Microsoft reportedly boosting security efforts in light of suspected NSA spying

Earlier today, sources spoke to The New York Times about a suspected tapping of fiber optic cables as the means by which the NSA managed to gather vast amounts of Internet data. Following this, sources — which may or may not be related to the NYT's sources — told the Washington Post that Microsoft is rapidly boosting its encryption plans in light of concern that the NSA could be intercepting its traffic.

The sources are said to be people "familiar with the emerging plans" and "with direct knowledge of the company's deliberations." Reportedly, Microsoft is moving forward with encrypting its Internet traffic due to reports of NSA spying on communications links, and that this week top-level executives with the company are going to meet to discuss how and when it will roll out its encryption efforts.

Microsoft has no independent proof that the government agency is spying on the company's traffic, but that doesn't seem to matter, particularly since all the indications are there. Documents leaked by Snowden earlier this year have shown NSA targeting of both Yahoo and Google, and within the two slides detailing this references are made to some of Microsoft's services, including Live Messenger, Hotmail, and Passport, as possible other targets of the same initiative.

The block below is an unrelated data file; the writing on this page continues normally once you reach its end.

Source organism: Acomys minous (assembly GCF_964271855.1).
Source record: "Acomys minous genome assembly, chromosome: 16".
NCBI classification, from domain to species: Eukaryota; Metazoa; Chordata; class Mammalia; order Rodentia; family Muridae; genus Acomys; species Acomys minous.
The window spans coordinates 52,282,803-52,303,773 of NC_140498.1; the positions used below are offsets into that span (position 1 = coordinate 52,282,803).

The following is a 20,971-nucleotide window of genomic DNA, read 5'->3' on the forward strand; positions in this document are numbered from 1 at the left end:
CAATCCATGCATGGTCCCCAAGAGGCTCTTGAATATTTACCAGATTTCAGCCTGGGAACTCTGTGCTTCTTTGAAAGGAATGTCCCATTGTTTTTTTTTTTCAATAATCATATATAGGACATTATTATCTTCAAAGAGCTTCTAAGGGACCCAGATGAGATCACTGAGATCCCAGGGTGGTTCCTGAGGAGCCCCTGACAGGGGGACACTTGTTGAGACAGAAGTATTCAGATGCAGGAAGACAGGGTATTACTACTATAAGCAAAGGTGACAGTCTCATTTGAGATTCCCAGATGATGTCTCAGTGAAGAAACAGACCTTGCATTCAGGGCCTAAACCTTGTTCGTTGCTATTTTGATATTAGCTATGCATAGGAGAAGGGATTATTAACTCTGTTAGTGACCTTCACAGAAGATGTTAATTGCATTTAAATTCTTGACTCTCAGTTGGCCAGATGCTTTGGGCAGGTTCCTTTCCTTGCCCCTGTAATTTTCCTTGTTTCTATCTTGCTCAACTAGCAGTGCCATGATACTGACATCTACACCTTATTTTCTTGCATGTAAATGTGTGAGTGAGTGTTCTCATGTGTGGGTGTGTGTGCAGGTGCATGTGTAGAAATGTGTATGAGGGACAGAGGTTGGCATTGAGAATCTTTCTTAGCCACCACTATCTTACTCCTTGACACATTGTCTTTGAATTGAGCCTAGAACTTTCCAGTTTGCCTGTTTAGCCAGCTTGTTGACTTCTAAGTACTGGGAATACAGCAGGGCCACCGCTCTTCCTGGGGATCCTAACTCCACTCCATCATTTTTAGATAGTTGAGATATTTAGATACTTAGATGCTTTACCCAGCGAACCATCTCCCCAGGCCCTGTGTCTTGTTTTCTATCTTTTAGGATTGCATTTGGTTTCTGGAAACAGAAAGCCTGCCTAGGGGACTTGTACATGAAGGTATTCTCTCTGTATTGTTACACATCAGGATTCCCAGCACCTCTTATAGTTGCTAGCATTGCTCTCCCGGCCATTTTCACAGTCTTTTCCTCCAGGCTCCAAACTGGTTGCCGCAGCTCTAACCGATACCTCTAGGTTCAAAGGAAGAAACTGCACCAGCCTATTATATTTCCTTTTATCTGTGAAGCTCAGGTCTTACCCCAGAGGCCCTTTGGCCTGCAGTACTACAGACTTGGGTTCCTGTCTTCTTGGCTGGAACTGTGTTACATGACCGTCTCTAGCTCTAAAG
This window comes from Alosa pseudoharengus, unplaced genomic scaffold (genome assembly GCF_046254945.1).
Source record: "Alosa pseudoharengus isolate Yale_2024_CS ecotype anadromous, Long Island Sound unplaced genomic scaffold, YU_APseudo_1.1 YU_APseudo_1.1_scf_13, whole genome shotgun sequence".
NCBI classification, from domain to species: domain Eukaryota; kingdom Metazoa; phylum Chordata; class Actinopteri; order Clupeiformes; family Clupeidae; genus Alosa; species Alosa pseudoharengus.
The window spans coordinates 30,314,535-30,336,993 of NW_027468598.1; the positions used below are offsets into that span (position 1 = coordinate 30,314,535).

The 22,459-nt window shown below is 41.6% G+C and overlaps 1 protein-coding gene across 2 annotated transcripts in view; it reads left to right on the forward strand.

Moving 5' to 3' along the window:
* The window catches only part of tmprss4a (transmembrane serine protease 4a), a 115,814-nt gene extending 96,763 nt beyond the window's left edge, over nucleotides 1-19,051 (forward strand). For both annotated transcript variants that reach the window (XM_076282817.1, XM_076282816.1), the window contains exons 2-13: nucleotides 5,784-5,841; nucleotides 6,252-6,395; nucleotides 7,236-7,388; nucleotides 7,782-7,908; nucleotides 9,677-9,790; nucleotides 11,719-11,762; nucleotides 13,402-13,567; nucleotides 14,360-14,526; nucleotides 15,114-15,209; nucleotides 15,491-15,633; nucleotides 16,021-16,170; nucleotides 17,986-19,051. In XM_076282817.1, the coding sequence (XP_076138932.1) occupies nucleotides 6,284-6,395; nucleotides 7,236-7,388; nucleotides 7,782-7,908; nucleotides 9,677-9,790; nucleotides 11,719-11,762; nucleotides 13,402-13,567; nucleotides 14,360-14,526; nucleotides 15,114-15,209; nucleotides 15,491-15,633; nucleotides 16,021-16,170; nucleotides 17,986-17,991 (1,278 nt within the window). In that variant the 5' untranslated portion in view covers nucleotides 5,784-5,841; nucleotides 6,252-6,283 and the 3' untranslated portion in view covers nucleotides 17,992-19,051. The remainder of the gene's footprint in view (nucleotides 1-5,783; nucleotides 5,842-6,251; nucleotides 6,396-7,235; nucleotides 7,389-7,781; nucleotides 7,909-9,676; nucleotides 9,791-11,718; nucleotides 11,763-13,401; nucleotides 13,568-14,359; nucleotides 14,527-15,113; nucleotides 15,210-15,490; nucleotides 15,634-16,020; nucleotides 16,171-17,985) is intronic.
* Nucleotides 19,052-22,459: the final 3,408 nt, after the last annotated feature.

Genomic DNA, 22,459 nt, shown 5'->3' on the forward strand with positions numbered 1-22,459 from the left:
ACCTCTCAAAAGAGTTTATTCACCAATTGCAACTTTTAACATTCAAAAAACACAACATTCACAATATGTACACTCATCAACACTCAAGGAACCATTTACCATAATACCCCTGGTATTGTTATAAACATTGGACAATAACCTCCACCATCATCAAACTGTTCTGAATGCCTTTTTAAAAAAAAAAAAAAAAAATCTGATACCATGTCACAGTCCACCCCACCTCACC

Said the NSA in regards to questions about Microsoft, "NSA's focus is on targeting the communications of valid foreign intelligence targets, not on collecting and exploiting a class of communications or services that would sweep up communications that are not of bona fide foreign intelligence interest to the U.S. government."

The sources went on to state that Microsoft has already held meetings regarding encrypting traffic from both its consumer and its business services, and that the meeting this week — held in Redmond, Washington — is to make some big decisions on the matter. No information about how much this will cost the company have been provided, but the initiative will be a big one, and as one professional pointed out to The Post, represents a big change in how tech companies operate.

SOURCE: Washington Post